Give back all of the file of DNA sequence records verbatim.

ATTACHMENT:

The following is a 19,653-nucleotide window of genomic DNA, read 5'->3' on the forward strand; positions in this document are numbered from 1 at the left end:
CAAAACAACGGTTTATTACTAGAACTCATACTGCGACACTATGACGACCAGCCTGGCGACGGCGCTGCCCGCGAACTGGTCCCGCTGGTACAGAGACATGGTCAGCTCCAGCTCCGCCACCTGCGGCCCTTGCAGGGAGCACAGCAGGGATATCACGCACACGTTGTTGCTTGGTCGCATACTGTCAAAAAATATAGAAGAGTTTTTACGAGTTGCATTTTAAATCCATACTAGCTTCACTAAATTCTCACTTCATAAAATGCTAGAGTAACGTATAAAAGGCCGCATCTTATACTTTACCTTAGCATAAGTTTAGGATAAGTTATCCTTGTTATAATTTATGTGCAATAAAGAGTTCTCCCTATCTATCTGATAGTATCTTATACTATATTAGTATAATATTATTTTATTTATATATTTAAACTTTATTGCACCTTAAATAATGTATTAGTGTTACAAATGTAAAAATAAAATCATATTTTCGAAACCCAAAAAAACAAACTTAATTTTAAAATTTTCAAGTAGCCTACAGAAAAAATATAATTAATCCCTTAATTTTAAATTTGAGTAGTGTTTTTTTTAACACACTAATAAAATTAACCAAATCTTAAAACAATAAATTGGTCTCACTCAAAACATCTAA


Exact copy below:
The following is a 19,653-nucleotide window of genomic DNA, read 5'->3' on the forward strand; positions in this document are numbered from 1 at the left end:
CAAAACAACGGTTTATTACTAGAACTCATACTGCGACACTATGACGACCAGCCTGGCGACGGCGCTGCCCGCGAACTGGTCCCGCTGGTACAGAGACATGGTCAGCTCCAGCTCCGCCACCTGCGGCCCTTGCAGGGAGCACAGCAGGGATATCACGCACACGTTGTTGCTTGGTCGCATACTGTCAAAAAATATAGAAGAGTTTTTACGAGTTGCATTTTAAATCCATACTAGCTTCACTAAATTCTCACTTCATAAAATGCTAGAGTAACGTATAAAAGGCCGCATCTTATACTTTACCTTAGCATAAGTTTAGGATAAGTTATCCTTGTTATAATTTATGTGCAATAAAGAGTTCTCCCTATCTATCTGATAGTATCTTATACTATATTAGTATAATATTATTTTATTTATATATTTAAACTTTATTGCACCTTAAATAATGTATTAGTGTTACAAATGTAAAAATAAAATCATATTTTCGAAACCCAAAAAAACAAACTTAATTTTAAAATTTTCAAGTAGCCTACAGAAAAAATATAATTAATCCCTTAATTTTAAATTTGAGTAGTGTTTTTTTTAACACACTAATAAAATTAACCAAATCTTAAAACAATAAATTGGTCTCACTCAAAACATCTAA